Accused text-message spammers to pay $9 million in settlement

The group of companies promised free gift cards and electronics, but required phone owners to jump through several hoops

A group of companies that allegedly promised mobile phone users supposedly free gift cards and electronic devices in a "massive" text-messaging spam operation will pay more than US$9 million to settle complaints from the U.S. Federal Trade Commission.

Many of the unwanted text messages promised free merchandise, including $1,000 gift cards to large retailers or Apple iPads, the FTC said this Wednesday in a press release. After mobile phone users clicked on links, many then received illegal robocalls or unauthorized charges on their mobile phone bills, the agency said.

The text messages contained links to websites that led consumers through a process designed to get consumers' personal information for sale to marketers and to drive them to paid subscriptions for which the defendants received affiliate referral fees, the FTC alleged.

Mobile phone users who clicked on links were often required to complete 13 steps, including signing up to pay for new services and disclosing their job status, income, credit score and medical conditions, before moving ahead with the offers, the FTC said in a complaint filed in an Illinois court. In many cases, people who started the process abandoned it because of the time or cost involved, the FTC alleged.

In most or all cases, it was "impossible for a consumer to qualify for the promised free merchandise" without spending additional money, the FTC said in its complaint.

While the texting campaign promised free items, "the costs to consumers were very real," including unwanted charges crammed onto their phone bills, Jessica Rich, director of the FTC's Bureau of Consumer Protection, said in a statement.

Some of the companies named in the FTC's original July 2013 complaint appeared to be out of business and unavailable for comment.

The settlement covers three groups of defendants.

The first set of defendants, required to pay the FTC $7.8 million, was responsible for sending millions of illegal text messages, and making deceptive claims about "free" merchandise, the FTC alleged. The settlement bans these defendants from sending unwanted text messages and placing any charges on people's telephone bills.

The defendants in this group include Acquinity Interactive, based in Florida; 7657030 Canada; and Revenue Path E-Consulting of India.

The second set of defendants is required to pay the FTC $1.4 million. This group of defendants was responsible for cramming unauthorized charges on consumers' mobile phone bills, the agency alleged. This group includes Polling Associates Boomerang International.

In the third settlement, an $8 million judgment is being suspended due to the defendants' inability to pay, the FTC said. This group was responsible for making millions of illegal robocalls, the agency alleged.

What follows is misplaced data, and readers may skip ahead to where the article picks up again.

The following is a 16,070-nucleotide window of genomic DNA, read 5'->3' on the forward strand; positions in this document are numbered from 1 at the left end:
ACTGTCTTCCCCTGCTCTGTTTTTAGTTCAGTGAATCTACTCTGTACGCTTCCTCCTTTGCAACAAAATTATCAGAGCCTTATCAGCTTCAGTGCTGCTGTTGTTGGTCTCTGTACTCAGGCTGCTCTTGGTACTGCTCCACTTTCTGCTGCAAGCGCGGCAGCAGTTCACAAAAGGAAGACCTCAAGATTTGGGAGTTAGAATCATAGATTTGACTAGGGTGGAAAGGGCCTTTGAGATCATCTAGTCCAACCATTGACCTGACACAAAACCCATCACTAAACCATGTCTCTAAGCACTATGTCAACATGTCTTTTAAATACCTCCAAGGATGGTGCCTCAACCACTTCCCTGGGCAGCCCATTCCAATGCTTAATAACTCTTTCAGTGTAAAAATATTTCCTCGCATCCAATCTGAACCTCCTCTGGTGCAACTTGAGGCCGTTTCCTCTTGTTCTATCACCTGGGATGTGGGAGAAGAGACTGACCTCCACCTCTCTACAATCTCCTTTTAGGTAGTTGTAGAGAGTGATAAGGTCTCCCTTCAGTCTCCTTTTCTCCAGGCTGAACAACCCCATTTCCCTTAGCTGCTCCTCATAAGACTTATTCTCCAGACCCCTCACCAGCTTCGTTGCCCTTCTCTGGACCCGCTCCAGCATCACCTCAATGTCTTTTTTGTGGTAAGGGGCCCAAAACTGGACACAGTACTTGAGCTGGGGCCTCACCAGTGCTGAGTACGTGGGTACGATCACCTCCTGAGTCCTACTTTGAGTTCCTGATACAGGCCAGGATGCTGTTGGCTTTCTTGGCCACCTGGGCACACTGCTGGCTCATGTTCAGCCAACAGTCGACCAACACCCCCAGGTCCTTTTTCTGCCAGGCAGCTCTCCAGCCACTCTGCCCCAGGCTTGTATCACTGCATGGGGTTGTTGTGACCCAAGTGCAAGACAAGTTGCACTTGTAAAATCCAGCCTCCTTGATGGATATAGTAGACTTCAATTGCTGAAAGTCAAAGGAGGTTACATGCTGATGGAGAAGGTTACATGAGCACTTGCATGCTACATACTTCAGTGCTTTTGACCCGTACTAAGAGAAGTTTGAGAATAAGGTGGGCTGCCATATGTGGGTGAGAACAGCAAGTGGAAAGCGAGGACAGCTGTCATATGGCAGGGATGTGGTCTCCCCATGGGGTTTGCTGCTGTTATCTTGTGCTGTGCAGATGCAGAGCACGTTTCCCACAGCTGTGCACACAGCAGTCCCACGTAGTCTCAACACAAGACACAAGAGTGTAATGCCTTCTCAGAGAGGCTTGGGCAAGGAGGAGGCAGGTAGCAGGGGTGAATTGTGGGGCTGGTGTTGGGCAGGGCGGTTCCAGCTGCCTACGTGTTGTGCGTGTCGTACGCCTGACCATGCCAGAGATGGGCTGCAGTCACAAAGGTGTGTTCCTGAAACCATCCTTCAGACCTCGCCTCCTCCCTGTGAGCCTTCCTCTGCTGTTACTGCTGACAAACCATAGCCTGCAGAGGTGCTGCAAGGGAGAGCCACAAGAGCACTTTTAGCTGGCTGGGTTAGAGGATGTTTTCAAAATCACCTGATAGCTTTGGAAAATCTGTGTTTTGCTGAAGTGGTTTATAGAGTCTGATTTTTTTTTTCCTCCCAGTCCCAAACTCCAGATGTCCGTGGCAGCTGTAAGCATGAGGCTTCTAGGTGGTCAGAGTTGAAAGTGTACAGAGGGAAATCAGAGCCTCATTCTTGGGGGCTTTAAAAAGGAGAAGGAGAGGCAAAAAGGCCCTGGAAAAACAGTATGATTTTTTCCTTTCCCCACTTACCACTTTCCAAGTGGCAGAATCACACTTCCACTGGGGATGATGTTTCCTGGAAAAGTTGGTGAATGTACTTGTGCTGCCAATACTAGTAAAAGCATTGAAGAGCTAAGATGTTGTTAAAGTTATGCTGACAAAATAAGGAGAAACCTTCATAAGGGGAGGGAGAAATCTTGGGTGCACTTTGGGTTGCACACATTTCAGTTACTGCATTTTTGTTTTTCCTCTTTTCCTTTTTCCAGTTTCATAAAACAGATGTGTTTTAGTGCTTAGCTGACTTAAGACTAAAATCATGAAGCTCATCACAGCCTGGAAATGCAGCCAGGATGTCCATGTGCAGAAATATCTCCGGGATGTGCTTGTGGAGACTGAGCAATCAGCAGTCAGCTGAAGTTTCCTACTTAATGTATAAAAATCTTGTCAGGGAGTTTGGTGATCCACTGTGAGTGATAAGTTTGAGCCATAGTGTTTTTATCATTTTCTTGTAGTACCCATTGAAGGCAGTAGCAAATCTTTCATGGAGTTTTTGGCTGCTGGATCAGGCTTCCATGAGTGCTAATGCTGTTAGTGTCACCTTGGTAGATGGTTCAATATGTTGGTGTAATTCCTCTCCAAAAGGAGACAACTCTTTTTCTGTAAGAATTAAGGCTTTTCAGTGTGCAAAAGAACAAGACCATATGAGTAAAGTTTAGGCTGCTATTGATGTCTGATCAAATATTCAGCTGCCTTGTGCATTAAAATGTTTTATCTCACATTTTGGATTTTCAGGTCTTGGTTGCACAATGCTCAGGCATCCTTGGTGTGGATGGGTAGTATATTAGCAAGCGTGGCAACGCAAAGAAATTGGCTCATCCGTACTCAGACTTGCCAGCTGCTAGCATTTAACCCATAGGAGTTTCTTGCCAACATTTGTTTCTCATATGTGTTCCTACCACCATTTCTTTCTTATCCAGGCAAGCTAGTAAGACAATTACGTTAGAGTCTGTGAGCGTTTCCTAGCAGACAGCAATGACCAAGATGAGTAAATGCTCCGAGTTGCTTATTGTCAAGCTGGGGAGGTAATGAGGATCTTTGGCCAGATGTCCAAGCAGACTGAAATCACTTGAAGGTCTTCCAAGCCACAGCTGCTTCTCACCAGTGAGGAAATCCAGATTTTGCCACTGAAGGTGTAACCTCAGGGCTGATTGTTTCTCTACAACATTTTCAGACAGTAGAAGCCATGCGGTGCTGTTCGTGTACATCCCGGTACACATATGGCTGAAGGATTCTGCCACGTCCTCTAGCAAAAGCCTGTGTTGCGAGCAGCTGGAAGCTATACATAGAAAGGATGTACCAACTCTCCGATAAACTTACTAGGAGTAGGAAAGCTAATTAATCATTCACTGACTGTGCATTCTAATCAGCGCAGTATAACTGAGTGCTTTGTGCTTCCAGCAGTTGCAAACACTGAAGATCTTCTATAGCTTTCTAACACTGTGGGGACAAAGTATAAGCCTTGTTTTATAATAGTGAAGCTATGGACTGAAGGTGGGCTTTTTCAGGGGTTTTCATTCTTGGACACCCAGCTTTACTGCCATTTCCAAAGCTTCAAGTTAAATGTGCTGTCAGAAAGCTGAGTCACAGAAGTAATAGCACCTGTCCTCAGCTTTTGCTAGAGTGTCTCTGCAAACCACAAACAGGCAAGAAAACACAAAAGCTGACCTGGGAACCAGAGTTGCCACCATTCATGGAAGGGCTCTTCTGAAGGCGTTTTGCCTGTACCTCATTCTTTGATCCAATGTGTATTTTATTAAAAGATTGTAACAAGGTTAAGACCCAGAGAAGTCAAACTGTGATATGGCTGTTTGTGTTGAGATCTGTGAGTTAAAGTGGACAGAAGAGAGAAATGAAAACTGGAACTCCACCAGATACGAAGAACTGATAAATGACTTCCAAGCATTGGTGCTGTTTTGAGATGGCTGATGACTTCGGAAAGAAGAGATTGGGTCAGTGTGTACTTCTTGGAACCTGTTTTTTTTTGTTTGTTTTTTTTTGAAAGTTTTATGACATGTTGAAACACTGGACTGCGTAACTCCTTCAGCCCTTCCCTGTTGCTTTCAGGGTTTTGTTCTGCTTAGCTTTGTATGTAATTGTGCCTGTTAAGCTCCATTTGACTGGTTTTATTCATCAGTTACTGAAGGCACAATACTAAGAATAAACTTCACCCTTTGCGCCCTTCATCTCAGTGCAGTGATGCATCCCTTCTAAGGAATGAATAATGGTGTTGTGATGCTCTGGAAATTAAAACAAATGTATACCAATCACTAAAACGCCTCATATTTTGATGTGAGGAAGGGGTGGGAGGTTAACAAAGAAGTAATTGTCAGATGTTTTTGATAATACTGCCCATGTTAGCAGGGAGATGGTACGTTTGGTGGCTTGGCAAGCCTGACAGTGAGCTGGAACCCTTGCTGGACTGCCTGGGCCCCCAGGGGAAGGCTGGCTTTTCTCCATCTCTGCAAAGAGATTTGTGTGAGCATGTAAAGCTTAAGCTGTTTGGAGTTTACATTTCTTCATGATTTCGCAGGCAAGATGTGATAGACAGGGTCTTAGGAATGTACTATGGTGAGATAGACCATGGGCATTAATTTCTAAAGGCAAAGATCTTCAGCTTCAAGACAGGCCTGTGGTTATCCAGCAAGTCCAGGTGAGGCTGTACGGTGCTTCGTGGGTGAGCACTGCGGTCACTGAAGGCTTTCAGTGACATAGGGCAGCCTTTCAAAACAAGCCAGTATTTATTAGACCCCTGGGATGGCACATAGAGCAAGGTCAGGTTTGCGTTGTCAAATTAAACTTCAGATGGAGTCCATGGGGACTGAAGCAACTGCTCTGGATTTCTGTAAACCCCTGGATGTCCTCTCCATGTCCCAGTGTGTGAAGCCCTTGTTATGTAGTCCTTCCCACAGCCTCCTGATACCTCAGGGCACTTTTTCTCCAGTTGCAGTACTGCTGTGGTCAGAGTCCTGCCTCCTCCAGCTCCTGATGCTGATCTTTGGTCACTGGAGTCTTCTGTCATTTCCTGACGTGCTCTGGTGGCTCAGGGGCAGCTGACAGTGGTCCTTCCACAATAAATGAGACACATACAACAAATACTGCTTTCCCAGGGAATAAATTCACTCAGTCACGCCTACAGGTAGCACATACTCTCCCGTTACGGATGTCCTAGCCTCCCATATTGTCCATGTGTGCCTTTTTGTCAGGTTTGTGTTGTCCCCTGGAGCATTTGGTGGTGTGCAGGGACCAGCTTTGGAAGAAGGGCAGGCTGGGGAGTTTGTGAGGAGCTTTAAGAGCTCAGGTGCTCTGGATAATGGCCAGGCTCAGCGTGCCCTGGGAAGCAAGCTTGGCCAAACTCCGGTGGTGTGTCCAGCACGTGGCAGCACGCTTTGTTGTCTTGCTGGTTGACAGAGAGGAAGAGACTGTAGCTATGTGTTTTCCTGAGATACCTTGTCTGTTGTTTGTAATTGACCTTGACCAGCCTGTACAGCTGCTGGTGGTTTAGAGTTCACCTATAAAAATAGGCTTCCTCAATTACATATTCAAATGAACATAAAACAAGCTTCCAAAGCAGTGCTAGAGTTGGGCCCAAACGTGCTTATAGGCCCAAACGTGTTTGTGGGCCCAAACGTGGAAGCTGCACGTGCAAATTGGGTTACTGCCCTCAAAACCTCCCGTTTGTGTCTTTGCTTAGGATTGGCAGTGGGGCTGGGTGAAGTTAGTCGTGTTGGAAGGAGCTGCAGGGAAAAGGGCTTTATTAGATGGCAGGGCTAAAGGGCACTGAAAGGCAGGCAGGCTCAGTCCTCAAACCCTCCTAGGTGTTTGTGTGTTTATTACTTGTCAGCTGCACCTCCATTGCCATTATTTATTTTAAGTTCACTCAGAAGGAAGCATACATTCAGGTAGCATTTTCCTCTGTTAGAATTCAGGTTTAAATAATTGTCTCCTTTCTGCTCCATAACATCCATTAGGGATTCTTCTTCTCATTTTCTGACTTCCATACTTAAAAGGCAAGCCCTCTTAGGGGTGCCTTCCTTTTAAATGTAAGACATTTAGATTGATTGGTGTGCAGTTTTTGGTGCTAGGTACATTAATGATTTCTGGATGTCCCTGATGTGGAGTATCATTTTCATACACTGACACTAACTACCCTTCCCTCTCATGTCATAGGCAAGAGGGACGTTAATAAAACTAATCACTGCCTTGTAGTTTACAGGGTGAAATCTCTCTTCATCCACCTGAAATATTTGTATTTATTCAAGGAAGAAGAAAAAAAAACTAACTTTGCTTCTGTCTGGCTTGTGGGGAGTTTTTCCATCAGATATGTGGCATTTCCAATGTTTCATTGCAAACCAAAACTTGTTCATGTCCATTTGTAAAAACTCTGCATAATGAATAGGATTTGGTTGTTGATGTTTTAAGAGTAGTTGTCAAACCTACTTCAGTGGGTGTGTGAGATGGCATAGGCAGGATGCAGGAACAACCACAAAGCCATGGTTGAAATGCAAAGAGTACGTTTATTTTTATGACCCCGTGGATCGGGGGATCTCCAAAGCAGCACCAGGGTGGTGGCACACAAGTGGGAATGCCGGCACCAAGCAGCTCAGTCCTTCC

These defendants are required to pay the FTC $100,000, as well as surrender the value of a life insurance policy and proceeds from the sale of a 2013 Cadillac Escalade, two motorcycles, and a real estate holding in Southern California. These defendants include Firebrand Group and Worldwide Commerce Associates, both based in Nevada.

Grant Gross covers technology and telecom policy in the U.S. government for The IDG News Service. Follow Grant on Twitter at GrantGross. Grant's email address is grant_gross@idg.com.

Join the newsletter!

Error: Please check your email address.
Rocket to Success - Your 10 Tips for Smarter ERP System Selection

Tags governmentsecurityregulationlegalantispamU.S. Federal Trade CommissionCivil lawsuitsJessica Rich

Keep up with the latest tech news, reviews and previews by subscribing to the Good Gear Guide newsletter.

Grant Gross

IDG News Service
Show Comments

Cool Tech

SanDisk MicroSDXC™ for Nintendo® Switch™

Learn more >

Breitling Superocean Heritage Chronographe 44

Learn more >

Toys for Boys

Family Friendly

Panasonic 4K UHD Blu-Ray Player and Full HD Recorder with Netflix - UBT1GL-K

Learn more >

Stocking Stuffer

Razer DeathAdder Expert Ergonomic Gaming Mouse

Learn more >

Christmas Gift Guide

Click for more ›

Most Popular Reviews

Latest Articles

Resources

PCW Evaluation Team

Edwina Hargreaves

WD My Cloud Home

I would recommend this device for families and small businesses who want one safe place to store all their important digital content and a way to easily share it with friends, family, business partners, or customers.

Walid Mikhael

Brother QL-820NWB Professional Label Printer

It’s easy to set up, it’s compact and quiet when printing and to top if off, the print quality is excellent. This is hands down the best printer I’ve used for printing labels.

Ben Ramsden

Sharp PN-40TC1 Huddle Board

Brainstorming, innovation, problem solving, and negotiation have all become much more productive and valuable if people can easily collaborate in real time with minimal friction.

Sarah Ieroianni

Brother QL-820NWB Professional Label Printer

The print quality also does not disappoint, it’s clear, bold, doesn’t smudge and the text is perfectly sized.

Ratchada Dunn

Sharp PN-40TC1 Huddle Board

The Huddle Board’s built in program; Sharp Touch Viewing software allows us to easily manipulate and edit our documents (jpegs and PDFs) all at the same time on the dashboard.

George Khoury

Sharp PN-40TC1 Huddle Board

The biggest perks for me would be that it comes with easy to use and comprehensive programs that make the collaboration process a whole lot more intuitive and organic

Featured Content

Latest Jobs

Don’t have an account? Sign up here

Don't have an account? Sign up now

Forgot password?